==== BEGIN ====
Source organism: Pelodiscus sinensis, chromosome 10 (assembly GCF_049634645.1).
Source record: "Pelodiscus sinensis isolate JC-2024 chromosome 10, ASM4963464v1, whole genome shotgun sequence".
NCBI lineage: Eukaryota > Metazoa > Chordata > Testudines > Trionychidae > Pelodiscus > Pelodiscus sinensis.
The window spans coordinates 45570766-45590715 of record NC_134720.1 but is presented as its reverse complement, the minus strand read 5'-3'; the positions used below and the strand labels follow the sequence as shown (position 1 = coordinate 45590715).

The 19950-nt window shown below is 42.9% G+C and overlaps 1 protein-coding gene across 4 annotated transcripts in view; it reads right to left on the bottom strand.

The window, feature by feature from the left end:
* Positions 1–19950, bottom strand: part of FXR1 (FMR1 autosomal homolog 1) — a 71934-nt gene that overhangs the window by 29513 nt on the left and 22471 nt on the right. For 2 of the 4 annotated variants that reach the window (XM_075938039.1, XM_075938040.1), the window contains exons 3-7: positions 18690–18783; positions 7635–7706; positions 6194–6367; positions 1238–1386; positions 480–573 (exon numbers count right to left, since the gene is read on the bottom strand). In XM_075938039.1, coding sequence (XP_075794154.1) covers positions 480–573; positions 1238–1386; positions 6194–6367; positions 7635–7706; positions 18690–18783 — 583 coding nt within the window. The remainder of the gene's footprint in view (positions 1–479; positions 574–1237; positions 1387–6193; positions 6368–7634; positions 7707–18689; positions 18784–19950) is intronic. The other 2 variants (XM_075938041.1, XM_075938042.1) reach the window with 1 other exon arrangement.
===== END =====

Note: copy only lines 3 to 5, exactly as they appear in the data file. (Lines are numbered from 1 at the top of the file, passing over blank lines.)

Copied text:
NCBI lineage: Eukaryota > Metazoa > Chordata > Testudines > Trionychidae > Pelodiscus > Pelodiscus sinensis.
The window spans coordinates 45570766-45590715 of record NC_134720.1 but is presented as its reverse complement, the minus strand read 5'-3'; the positions used below and the strand labels follow the sequence as shown (position 1 = coordinate 45590715).

The 19950-nt window shown below is 42.9% G+C and overlaps 1 protein-coding gene across 4 annotated transcripts in view; it reads right to left on the bottom strand.